Legislative Advocacy Teams (LATs) work with Texas CASA and their local CASA programs to build relationships with legislators, develop policy agendas to improve the child welfare system in partnership with Texas CASA, and motivate and empower others in their program to advocate for those improvements. LATs are led by CASA volunteer advocates and/or board members, and work with staff liaisons in each CASA program.

Texas CASA’s legislative policy priorities include:

• Supporting policies that preserve families, promote family reunification when possible and minimizing the time children spend in foster care.
• Supporting funding and policy changes to fully implement the federal Family First Prevention Services Act within a reasonable timeframe.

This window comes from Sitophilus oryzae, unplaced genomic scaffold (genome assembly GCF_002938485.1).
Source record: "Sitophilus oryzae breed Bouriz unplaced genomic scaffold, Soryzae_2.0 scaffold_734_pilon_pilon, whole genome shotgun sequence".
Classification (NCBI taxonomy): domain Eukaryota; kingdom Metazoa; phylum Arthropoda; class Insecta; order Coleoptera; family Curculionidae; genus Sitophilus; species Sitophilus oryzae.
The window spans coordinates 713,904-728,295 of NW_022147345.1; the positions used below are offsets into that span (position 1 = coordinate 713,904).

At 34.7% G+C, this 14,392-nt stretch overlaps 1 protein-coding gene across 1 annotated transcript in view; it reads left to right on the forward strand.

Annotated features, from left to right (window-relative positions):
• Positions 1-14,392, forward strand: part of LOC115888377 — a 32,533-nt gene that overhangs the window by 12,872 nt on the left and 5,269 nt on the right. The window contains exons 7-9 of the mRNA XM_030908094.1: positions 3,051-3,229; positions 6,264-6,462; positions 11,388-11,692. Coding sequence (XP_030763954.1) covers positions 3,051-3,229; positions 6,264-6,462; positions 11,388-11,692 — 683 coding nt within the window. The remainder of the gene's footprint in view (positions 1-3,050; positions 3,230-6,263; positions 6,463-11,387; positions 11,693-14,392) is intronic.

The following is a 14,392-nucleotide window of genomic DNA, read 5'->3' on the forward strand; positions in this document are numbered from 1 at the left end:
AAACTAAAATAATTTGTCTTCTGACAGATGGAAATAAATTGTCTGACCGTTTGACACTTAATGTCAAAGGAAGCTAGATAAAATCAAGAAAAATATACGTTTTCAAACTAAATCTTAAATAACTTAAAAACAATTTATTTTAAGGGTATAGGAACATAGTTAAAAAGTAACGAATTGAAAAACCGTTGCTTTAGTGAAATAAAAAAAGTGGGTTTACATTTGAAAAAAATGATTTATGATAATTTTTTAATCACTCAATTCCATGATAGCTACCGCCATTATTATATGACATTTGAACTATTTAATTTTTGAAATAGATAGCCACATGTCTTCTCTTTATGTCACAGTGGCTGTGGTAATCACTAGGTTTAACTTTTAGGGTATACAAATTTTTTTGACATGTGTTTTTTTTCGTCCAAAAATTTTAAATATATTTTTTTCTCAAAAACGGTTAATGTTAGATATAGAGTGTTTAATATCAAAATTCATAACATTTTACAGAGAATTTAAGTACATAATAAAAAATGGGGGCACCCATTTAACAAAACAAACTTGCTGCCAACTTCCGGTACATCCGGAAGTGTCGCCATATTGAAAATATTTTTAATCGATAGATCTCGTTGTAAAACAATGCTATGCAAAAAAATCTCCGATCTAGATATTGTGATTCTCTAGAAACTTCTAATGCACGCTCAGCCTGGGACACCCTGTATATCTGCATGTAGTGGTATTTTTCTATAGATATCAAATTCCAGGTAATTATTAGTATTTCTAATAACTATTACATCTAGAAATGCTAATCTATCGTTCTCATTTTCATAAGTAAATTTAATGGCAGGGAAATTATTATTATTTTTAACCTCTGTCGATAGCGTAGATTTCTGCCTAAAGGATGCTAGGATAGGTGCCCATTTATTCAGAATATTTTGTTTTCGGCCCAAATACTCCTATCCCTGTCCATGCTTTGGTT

• Supporting needed state funding for DFPS priorities and adequate foster care and kinship provider rates.
• Integrating policies and practices that respect and elevate child, youth and family voices in all aspects of the child protection system.
• Supporting policies to recognize and address disparities and disproportionality in the child protection system and achieve equity for youth and families in vulnerable populations.
• Improving services and supports for older youth in foster care and youth transitioning out of foster care.
• Supporting continued state funding to enable the successful expansion of Community-Based Care and ensure transparency and performance accountability.